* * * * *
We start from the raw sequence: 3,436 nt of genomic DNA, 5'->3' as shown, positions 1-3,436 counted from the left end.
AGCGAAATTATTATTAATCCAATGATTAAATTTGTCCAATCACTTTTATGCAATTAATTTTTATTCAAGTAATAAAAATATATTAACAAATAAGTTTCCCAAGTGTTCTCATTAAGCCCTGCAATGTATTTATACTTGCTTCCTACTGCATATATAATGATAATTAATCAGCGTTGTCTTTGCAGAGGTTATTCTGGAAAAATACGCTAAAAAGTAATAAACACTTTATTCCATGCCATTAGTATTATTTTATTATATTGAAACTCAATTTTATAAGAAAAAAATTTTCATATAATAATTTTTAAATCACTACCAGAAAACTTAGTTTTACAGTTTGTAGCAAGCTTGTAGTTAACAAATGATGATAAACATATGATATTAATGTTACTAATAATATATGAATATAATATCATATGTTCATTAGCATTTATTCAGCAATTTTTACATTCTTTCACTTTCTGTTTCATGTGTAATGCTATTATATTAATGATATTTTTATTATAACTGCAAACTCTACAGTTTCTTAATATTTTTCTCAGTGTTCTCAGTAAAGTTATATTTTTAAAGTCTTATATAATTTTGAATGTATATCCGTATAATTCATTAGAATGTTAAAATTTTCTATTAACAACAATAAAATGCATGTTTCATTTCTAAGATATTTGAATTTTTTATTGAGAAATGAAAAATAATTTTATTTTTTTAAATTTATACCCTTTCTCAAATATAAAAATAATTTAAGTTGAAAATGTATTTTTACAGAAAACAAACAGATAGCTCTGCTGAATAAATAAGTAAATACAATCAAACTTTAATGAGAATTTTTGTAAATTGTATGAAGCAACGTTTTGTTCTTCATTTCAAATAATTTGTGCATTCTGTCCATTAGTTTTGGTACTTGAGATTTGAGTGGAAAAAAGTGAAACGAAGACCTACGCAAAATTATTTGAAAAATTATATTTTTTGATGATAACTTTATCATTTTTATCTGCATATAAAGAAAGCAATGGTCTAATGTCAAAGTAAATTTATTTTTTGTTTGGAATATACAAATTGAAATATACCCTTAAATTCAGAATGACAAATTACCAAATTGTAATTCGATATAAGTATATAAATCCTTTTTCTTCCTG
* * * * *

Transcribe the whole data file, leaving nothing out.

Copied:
We start from the raw sequence: 3,436 nt of genomic DNA, 5'->3' as shown, positions 1-3,436 counted from the left end.
AGCGAAATTATTATTAATCCAATGATTAAATTTGTCCAATCACTTTTATGCAATTAATTTTTATTCAAGTAATAAAAATATATTAACAAATAAGTTTCCCAAGTGTTCTCATTAAGCCCTGCAATGTATTTATACTTGCTTCCTACTGCATATATAATGATAATTAATCAGCGTTGTCTTTGCAGAGGTTATTCTGGAAAAATACGCTAAAAAGTAATAAACACTTTATTCCATGCCATTAGTATTATTTTATTATATTGAAACTCAATTTTATAAGAAAAAAATTTTCATATAATAATTTTTAAATCACTACCAGAAAACTTAGTTTTACAGTTTGTAGCAAGCTTGTAGTTAACAAATGATGATAAACATATGATATTAATGTTACTAATAATATATGAATATAATATCATATGTTCATTAGCATTTATTCAGCAATTTTTACATTCTTTCACTTTCTGTTTCATGTGTAATGCTATTATATTAATGATATTTTTATTATAACTGCAAACTCTACAGTTTCTTAATATTTTTCTCAGTGTTCTCAGTAAAGTTATATTTTTAAAGTCTTATATAATTTTGAATGTATATCCGTATAATTCATTAGAATGTTAAAATTTTCTATTAACAACAATAAAATGCATGTTTCATTTCTAAGATATTTGAATTTTTTATTGAGAAATGAAAAATAATTTTATTTTTTTAAATTTATACCCTTTCTCAAATATAAAAATAATTTAAGTTGAAAATGTATTTTTACAGAAAACAAACAGATAGCTCTGCTGAATAAATAAGTAAATACAATCAAACTTTAATGAGAATTTTTGTAAATTGTATGAAGCAACGTTTTGTTCTTCATTTCAAATAATTTGTGCATTCTGTCCATTAGTTTTGGTACTTGAGATTTGAGTGGAAAAAAGTGAAACGAAGACCTACGCAAAATTATTTGAAAAATTATATTTTTTGATGATAACTTTATCATTTTTATCTGCATATAAAGAAAGCAATGGTCTAATGTCAAAGTAAATTTATTTTTTGTTTGGAATATACAAATTGAAATATACCCTTAAATTCAGAATGACAAATTACCAAATTGTAATTCGATATAAGTATATAAATCCTTTTTCTTCCTG